State v. Brown

Summarized by:

  • Court: Oregon Court of Appeals
  • Area(s) of Law: Criminal Procedure
  • Date Filed: 02-03-2016
  • Case #: A156289
  • Judge(s)/Court Below: Devore, J. for the Court; Duncan, P.J.; and Flynn, J.

In a criminal investigation, when a suspect makes an "equivocal request for counsel," police act within the confines of the Fifth and Fourteenth Amendments of the United States Constitution when they continue interrogation without asking clarifying questions.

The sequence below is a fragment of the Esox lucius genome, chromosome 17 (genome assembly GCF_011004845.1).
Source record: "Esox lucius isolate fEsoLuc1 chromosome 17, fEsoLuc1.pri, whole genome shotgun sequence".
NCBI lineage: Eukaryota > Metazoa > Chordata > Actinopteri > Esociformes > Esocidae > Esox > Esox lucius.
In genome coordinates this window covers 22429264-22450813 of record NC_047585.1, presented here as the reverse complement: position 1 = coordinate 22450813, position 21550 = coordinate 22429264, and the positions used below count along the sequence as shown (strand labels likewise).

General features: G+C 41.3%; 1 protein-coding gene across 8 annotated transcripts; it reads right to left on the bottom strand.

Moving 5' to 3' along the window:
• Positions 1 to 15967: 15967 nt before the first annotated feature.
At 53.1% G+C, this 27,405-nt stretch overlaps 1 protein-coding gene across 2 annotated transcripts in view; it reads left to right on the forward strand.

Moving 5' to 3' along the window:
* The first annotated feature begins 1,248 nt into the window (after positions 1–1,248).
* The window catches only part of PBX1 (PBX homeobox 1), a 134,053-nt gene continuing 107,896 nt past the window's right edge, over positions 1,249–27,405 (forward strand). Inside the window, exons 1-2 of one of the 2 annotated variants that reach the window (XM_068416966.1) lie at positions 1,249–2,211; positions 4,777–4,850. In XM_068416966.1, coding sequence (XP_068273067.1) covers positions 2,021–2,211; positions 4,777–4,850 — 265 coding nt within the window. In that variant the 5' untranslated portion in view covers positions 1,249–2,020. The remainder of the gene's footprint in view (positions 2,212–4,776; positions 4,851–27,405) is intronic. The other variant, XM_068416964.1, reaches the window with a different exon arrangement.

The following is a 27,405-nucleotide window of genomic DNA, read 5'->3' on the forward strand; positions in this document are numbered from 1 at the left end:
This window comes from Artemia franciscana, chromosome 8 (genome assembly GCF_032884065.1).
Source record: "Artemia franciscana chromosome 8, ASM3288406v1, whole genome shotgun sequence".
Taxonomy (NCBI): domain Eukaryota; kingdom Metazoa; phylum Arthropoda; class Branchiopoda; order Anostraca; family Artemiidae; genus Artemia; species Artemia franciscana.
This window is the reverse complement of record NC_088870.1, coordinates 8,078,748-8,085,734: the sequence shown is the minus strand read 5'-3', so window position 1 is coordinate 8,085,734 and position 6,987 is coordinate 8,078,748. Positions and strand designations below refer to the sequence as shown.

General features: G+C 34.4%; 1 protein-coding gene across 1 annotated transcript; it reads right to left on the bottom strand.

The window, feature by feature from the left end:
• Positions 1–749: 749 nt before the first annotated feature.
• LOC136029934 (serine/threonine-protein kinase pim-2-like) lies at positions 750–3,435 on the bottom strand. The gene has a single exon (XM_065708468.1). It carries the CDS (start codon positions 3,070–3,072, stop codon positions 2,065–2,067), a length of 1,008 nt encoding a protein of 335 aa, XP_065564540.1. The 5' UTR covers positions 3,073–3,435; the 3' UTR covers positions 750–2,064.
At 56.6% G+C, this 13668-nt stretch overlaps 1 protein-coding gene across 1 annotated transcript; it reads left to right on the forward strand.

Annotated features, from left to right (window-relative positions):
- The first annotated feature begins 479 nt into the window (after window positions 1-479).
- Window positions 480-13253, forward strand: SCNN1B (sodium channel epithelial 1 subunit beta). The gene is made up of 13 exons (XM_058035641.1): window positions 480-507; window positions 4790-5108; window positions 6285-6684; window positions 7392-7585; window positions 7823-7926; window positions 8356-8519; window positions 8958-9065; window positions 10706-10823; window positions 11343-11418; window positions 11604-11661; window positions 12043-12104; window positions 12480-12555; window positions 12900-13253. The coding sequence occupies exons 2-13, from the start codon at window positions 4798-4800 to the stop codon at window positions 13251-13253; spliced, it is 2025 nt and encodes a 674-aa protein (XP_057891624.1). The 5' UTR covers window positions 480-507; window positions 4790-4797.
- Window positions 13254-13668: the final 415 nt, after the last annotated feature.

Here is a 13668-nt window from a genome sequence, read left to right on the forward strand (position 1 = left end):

Defendant was arrested on suspicion of murder. During an interview with police, Defendant made inculpatory statements to the police, some of which were not suppressed. Defendant was charged with and convicted of murder with a firearm and two other charges. Defendant appealed, arguing that the trial court erred by partially denying his motion to suppress certain inculpatory statements he made, which, he argued, violated his Fifth and Fourteenth Amendment rights against self-incrimination. The statements in question all pertained to Defendant’s retention of counsel. The issue before the Court was whether these statements were considered an “equivocal request for a lawyer,” as a statement such as this would allow police to continue questioning without asking clarifying questions. Defendant argued that the statements were a repeated and unequivocal request for the assistance of a lawyer. The Court found that the statements Defendant made could have been interpreted by a reasonable officer to not constitute Defendant invoking his right to counsel, and that the statements made were therefore equivocal, and therefore held that the trial court was correct to only partially suppress Defendant’s inculpatory statements. Affirmed.

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